Prehospital Ketamine Use for the Combative Patient

The webinar took place November 6, 2020. The national discussion on the use of ketamine for patients suffering from severe agitation is rapidly evolving. Panelists discussed ongoing challenges and controversies with the prehospital use of ketamine for sedation. They also discussed NAEMSP’s new position statement on managing agitated or combative patients by emergency medical services.  Watch the webinar.

Key take-aways:

  • When training on management of combative or violent patients, EMS leaders should ensure our law enforcement colleagues also receive appropriate training to raise awareness that agitation or bizarre behavior may have underlying serious medical reasons that must be evaluated by EMS.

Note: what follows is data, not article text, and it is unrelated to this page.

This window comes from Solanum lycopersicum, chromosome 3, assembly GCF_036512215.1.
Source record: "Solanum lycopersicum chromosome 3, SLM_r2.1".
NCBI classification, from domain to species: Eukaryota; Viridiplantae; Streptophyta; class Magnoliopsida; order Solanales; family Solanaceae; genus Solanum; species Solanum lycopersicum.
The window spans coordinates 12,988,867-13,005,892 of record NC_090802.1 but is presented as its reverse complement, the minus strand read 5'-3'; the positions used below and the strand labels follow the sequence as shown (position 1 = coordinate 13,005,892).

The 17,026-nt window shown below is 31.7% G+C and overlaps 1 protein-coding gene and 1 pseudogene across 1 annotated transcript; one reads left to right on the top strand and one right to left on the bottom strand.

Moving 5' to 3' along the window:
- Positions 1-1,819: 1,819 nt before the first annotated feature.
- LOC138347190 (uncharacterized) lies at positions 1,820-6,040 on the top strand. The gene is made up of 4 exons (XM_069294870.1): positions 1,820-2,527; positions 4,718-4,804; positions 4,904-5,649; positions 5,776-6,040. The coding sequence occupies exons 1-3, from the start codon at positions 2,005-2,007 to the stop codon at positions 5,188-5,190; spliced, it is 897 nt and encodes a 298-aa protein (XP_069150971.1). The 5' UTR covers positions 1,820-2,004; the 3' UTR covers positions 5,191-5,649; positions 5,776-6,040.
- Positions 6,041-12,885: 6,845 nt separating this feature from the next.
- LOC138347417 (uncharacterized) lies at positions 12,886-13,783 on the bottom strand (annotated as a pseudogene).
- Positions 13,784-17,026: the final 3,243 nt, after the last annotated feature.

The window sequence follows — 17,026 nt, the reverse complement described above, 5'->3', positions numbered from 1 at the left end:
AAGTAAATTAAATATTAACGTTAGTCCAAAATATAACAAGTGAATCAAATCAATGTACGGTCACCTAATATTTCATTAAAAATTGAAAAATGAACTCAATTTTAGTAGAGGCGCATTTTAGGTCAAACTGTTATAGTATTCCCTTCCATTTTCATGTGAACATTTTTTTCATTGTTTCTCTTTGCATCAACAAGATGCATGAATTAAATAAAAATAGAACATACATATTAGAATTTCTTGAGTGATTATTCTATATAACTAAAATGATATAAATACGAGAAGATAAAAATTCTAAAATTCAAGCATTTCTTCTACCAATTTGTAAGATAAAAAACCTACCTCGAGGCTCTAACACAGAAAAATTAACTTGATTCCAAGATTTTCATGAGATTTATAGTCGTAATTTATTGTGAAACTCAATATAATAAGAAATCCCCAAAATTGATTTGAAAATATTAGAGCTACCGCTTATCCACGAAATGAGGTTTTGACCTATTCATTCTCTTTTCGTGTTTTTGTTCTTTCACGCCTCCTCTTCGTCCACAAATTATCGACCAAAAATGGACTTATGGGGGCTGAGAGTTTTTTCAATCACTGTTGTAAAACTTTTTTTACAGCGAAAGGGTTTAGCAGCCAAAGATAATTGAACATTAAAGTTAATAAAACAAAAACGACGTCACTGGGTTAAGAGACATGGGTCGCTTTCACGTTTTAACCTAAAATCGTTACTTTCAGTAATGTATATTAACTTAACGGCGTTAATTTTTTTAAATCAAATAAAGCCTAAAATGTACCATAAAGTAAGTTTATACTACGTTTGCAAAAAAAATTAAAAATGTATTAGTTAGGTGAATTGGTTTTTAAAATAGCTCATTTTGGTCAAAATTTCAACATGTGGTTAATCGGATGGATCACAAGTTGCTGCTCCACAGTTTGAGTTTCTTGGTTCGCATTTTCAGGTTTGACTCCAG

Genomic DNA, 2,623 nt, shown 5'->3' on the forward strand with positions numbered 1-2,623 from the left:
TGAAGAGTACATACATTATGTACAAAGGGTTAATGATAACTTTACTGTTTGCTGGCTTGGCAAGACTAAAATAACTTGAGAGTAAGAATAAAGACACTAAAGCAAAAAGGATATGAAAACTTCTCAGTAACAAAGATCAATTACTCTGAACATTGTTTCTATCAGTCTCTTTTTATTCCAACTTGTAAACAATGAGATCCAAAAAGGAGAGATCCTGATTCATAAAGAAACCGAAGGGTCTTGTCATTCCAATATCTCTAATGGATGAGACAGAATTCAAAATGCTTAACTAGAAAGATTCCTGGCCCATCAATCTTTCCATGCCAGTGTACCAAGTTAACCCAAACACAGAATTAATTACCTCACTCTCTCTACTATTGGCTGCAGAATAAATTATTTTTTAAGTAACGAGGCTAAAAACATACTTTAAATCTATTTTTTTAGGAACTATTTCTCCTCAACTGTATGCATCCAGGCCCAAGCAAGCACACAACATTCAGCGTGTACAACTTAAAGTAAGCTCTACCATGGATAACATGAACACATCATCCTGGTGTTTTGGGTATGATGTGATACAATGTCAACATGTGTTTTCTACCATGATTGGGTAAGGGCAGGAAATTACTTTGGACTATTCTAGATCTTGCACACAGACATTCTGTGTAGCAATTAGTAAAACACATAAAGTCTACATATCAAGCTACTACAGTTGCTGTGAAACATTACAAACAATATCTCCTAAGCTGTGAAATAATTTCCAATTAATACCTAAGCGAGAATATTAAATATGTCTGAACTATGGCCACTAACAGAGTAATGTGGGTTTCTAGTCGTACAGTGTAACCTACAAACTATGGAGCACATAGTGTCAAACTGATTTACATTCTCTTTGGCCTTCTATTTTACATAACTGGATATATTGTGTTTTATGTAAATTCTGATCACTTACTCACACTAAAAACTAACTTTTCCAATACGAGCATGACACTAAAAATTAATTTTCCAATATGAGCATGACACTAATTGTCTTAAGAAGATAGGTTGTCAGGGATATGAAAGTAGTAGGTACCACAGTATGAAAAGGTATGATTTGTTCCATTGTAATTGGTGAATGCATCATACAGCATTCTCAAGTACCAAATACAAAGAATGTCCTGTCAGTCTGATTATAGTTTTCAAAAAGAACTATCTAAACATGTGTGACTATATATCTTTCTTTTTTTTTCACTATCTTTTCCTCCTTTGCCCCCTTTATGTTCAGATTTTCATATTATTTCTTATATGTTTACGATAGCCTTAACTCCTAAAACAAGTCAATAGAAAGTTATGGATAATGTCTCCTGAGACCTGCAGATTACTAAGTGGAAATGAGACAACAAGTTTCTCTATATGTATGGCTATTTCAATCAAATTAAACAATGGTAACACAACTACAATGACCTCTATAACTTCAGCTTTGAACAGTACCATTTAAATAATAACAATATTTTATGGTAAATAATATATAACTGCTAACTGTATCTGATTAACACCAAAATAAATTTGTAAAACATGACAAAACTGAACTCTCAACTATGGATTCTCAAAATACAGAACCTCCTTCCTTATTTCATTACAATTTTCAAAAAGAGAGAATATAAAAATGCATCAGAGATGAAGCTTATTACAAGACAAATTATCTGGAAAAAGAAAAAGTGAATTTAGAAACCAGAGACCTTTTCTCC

• The overwhelming majority (> 99%) of patients given sedation are transported to a hospital, not a correctional facility.
  • While ketamine is shown to be a safe and effective medication, it still requires training for potential complications and diligent medical oversight.
  • While males were more likely than females to receive sedation, a national study found no evidence of racial disparity in EMS-administered sedation for patients in police custody; reviews at the individual agency level should be encouraged.
  • Among 1,878 records with available mortality data, there were only six deaths (0.3%) in which ketamine could not be excluded as a possible contributing factor.
  • Patient restraint should be viewed as a broad entity beyond the use of a single medication; the national position statement endorsed by multiple stakeholders includes education, training, QA, CQI, and extensive medical oversight by EMS Physicians as key components of an overall protocol.
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